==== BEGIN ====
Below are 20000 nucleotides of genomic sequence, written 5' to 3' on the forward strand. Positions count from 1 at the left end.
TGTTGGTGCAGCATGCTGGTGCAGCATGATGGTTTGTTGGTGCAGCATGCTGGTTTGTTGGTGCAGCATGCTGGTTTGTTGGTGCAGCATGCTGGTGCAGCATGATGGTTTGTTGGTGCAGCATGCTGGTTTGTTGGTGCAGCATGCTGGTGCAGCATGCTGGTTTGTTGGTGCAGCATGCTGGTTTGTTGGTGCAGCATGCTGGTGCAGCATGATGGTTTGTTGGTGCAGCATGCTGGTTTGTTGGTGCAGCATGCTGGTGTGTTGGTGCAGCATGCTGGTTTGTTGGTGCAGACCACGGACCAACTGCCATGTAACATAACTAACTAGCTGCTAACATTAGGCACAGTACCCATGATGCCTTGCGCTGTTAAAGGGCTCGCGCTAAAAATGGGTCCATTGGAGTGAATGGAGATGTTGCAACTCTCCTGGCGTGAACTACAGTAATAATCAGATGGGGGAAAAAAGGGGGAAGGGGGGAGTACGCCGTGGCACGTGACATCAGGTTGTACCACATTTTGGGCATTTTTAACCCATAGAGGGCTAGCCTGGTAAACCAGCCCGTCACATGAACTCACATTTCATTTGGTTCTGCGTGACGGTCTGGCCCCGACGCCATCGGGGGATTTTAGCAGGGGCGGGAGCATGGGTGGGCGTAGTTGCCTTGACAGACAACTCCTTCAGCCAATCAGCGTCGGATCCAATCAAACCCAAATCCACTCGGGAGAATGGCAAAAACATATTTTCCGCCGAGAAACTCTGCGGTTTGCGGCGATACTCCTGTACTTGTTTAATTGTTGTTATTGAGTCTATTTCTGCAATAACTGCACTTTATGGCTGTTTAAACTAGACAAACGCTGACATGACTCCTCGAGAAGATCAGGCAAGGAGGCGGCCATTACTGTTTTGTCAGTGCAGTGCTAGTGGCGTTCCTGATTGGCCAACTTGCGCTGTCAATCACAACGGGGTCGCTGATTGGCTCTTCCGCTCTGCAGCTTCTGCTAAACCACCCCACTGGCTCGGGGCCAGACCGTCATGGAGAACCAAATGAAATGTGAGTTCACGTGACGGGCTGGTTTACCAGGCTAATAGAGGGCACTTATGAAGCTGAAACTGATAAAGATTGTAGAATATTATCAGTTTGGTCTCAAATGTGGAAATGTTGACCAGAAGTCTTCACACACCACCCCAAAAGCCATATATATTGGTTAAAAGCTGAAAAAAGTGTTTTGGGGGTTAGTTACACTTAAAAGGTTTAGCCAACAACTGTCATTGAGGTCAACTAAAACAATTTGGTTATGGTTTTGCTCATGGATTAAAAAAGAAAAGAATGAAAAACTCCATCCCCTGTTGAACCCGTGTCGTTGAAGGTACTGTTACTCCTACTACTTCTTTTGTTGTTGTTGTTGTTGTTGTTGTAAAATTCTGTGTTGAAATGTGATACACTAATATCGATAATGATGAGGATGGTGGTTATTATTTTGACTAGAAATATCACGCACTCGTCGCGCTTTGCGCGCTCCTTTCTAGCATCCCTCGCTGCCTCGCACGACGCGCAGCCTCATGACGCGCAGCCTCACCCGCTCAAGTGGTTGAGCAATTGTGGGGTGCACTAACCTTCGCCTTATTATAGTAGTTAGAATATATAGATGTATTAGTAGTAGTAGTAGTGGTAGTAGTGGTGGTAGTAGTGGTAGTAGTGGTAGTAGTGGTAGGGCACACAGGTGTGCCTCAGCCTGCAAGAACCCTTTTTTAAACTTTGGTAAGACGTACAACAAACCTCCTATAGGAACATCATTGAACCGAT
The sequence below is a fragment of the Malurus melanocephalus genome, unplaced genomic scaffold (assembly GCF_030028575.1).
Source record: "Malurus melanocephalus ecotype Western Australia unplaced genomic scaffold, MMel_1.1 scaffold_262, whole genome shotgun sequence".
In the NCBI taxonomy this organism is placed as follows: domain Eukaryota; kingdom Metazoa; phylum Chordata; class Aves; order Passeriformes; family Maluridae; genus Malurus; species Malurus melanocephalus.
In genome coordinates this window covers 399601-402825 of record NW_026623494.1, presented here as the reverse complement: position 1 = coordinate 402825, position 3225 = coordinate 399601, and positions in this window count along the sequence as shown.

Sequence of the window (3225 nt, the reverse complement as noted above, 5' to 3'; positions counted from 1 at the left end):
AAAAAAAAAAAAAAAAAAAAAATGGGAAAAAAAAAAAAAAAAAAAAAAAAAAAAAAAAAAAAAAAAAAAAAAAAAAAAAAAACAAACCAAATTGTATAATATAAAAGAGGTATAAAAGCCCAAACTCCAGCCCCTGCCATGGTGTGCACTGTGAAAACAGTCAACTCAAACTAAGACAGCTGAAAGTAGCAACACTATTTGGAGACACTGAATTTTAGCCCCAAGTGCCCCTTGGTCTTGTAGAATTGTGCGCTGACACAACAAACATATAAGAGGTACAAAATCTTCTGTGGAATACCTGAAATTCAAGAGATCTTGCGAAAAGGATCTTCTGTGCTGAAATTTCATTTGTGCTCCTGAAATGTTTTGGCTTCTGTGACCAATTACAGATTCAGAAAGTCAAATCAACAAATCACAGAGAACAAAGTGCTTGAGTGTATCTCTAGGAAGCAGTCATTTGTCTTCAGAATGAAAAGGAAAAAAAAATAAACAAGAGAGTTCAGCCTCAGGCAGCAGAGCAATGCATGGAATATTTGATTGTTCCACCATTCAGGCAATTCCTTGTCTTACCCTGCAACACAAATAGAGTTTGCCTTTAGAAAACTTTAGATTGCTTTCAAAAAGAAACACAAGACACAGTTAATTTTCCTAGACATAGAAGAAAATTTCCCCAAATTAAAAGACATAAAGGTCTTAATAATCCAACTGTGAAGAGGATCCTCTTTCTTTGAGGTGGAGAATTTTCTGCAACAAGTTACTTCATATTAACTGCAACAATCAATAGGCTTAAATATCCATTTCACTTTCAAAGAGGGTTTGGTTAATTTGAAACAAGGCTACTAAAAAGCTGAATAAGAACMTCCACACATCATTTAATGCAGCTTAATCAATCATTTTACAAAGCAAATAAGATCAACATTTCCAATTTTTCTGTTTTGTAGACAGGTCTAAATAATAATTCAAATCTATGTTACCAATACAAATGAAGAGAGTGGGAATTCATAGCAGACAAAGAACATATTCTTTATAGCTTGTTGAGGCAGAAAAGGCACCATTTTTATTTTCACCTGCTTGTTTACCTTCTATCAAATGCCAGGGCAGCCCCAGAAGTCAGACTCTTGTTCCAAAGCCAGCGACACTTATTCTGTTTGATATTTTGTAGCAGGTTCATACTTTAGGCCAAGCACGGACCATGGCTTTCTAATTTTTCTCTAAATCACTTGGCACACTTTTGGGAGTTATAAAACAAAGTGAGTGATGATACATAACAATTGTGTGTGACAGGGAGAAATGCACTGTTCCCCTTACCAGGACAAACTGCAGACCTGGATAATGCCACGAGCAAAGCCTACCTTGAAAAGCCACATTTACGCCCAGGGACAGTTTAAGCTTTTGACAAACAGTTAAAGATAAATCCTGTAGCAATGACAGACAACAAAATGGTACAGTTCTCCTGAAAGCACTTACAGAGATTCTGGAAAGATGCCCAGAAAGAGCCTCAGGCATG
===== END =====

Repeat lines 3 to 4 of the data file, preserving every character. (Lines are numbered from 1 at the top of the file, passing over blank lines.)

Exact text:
The sequence below is a fragment of the Malurus melanocephalus genome, unplaced genomic scaffold (assembly GCF_030028575.1).
Source record: "Malurus melanocephalus ecotype Western Australia unplaced genomic scaffold, MMel_1.1 scaffold_262, whole genome shotgun sequence".